- Deploying a Project to Heroku
Deploying a Project to Heroku
In this chapter you’ll style Learning Log, and then deploy it to Heroku’s servers. Once you’ve deployed the app, you’ll be able to access it from any device, and you’ll be able to share your work with others as well. This section will help you get your system set up for deploying projects to Heroku.
Making a Heroku Account
To make an account, go to https://heroku.com/ and click one of the signup links. It’s free to make an account, and Heroku has a free tier that allows you to test your projects in live deployment.
Installing the Heroku Toolbelt
To deploy and manage a project on Heroku’s servers, you’ll need the tools available in the Heroku Toolbelt. To install the latest version, visit https://toolbelt.heroku.com/ and follow the directions for your operating system. This will involve either a one-line terminal command or an installer you can download and run.
Installing required packages
You’ll also need to install a number of packages that help serve Django projects on a live server. In an active virtual environment, issue these commands:
(ll_env)learning_log$ pip install dj-database-url (ll_env)learning_log$ pip install dj-static (ll_env)learning_log$ pip install static3 (ll_env)learning_log$ pip install gunicorn
Issue the commands one at a time so you know if any package fails to install correctly. (Some of these packages may not install on Windows, so don’t be concerned if you get an error message when you try to install some of them. This shouldn’t affect your ability to deploy the project to Heroku.)
Heroku projects are stored in a directory called
/app, and we use this fact to distinguish between local settings and Heroku-specific settings in the settings.py file. When you push a Django project to Heroku, the project is initially built from a temporary directory. If we only look for the
/app directory, the project will fail to build properly.
There’s a simple fix for this. We’ll modify the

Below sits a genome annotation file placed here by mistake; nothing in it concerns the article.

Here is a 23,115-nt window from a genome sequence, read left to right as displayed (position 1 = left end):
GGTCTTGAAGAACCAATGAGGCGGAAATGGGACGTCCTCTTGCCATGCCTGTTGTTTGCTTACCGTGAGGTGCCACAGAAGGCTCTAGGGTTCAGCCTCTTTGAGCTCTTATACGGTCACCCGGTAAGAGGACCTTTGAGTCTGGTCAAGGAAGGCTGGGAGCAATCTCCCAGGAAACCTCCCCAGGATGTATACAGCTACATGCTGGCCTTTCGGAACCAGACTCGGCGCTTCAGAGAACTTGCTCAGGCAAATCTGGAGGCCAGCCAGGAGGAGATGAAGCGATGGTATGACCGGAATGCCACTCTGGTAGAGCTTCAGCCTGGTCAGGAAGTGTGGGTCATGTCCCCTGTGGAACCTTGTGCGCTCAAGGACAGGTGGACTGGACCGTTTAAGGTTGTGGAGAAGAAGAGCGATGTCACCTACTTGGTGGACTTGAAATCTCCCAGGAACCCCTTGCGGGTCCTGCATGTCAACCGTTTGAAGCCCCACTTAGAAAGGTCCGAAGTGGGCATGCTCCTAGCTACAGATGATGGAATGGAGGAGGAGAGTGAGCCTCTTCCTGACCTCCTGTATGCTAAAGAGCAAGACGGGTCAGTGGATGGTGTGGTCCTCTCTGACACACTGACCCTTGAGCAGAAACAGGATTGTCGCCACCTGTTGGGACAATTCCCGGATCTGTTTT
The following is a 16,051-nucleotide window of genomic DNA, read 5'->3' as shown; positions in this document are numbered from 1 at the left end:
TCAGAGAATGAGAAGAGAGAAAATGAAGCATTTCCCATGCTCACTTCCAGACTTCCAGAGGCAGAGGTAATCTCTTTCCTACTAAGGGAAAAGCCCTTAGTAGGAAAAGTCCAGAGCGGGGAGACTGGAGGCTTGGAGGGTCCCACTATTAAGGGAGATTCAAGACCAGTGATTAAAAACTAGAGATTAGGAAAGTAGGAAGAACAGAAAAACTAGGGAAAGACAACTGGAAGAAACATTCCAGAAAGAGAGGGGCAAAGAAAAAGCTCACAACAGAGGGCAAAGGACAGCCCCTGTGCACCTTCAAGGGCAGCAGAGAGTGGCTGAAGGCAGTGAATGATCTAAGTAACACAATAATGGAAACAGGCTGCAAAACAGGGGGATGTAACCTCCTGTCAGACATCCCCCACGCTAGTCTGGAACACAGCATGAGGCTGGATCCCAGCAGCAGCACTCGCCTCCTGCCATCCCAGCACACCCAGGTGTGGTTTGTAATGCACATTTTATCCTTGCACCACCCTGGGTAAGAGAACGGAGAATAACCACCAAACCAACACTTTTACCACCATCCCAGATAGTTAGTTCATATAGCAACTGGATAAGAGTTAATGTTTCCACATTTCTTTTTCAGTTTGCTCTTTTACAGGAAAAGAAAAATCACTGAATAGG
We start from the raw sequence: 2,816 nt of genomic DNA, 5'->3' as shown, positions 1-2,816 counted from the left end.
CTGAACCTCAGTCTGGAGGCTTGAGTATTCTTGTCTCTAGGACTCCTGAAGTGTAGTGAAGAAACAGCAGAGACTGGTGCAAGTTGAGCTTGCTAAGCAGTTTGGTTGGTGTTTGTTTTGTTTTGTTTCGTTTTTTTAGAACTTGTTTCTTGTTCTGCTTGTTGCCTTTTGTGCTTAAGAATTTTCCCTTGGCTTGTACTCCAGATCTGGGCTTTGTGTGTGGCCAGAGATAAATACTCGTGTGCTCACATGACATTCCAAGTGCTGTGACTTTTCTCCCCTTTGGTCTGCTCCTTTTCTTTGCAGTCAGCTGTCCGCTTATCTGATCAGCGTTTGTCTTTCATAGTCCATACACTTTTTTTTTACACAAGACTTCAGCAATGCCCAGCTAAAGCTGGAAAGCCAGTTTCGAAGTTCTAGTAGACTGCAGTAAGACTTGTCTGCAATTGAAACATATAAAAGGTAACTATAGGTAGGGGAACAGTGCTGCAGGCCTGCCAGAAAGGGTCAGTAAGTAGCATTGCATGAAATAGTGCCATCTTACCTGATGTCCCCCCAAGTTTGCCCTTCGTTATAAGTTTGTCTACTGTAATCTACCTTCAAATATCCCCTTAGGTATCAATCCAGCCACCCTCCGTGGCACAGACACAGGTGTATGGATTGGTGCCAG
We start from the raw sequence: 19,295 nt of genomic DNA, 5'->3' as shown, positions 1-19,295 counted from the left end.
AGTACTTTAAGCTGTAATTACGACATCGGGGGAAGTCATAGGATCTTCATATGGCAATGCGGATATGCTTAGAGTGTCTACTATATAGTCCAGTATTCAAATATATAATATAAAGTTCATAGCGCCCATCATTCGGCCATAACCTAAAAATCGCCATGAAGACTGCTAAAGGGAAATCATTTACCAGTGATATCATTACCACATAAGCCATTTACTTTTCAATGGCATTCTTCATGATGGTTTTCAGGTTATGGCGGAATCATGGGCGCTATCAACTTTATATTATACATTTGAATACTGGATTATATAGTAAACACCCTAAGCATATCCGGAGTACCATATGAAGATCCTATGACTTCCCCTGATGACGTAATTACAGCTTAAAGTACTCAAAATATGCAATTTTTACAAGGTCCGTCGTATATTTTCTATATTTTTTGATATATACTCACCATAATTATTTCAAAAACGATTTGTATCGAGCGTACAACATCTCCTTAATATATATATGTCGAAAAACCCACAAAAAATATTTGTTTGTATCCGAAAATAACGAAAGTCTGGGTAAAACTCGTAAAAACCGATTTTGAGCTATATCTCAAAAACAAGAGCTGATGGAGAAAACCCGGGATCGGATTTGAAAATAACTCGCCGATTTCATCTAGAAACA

if statement in settings.py to check for a
/tmp directory as well as
Checking for the /tmp directory
if statement in settings.py looks like this in the book:
# Heroku settings if os.getcwd() == '/app': import dj_database_url
Here’s the updated version, which checks for
/tmp directories as well:
# Heroku settings cwd = os.getcwd() if cwd == '/app' or cwd[:4] == '/tmp': import dj_database_url
/tmp directory is different for each deployment; it looks something like
/tmp/build_07bcdf3ae946245cce5541e622a3799a. This code looks at the first four characters of the current directory, and uses the Heroku settings if the current directory starts with
With this update, your project should deploy without any issues. If you want to use WhiteNoise to manage your static files, read through the next section as well.
Using WhiteNoise to manage static files
The WhiteNoise project provides a better way to serve static files for Django projects. This project doesn’t significantly change the way Learning Log works, but if you create a project that sees a lot of traffic you’ll be better off with WhiteNoise.
If you haven’t worked through the second half of Chapter 20 yet, you can build your project with WhiteNoise. On page 466, under Installing Required Packages, install these packages instead:
(ll_env)learning_log$ pip install dj-database-url (ll_env)learning_log$ pip install whitenoise (ll_env)learning_log$ pip install gunicorn
After this your requirements.txt file will look slightly different. You’ll see
whitenoise listed instead of
The settings.py file needs one additional line in the
MIDDLEWARE section. The WhiteNoise middleware should be placed right after the Django security middleware:
MIDDLEWARE = [ 'django.middleware.security.SecurityMiddleware', 'whitenoise.middleware.WhiteNoiseMiddleware', --snip-- ]
With these changes your project should run well on Heroku, even if you start to see higher levels of traffic.
If you’ve already built your project using
static3, you can uninstall these libraries and install
(ll_env)learning_log$ pip uninstall dj-static (ll_env)learning_log$ pip uninstall static3 (ll_env)learning_log$ pip install whitenoise
Now you can reissue the
pip freeze > requirements.txt command, and update settings.py and wsgi.py. Commit your changes using Git, and you’re ready to deploy your app to Heroku:
(ll_env)learning_log$ pip freeze > requirements.txt (ll_env)learning_log$ git commit -am "Updated project to use WhiteNoise." (ll_env)learning_log$ git push heroku master
If you want to know more about the deployment process, here are some helpful resources:
- Getting Started on Heroku with Python
- Django and Static Assets
- Configuring Django Apps for Heroku
- The WhiteNoise project
This is the most complicated project in the book, but it’s really satisfying to see your work deployed live on the internet. I really want you to be successful in your deployment! If you have an issue with the deployment process that you can’t seem to resolve, please get in touch: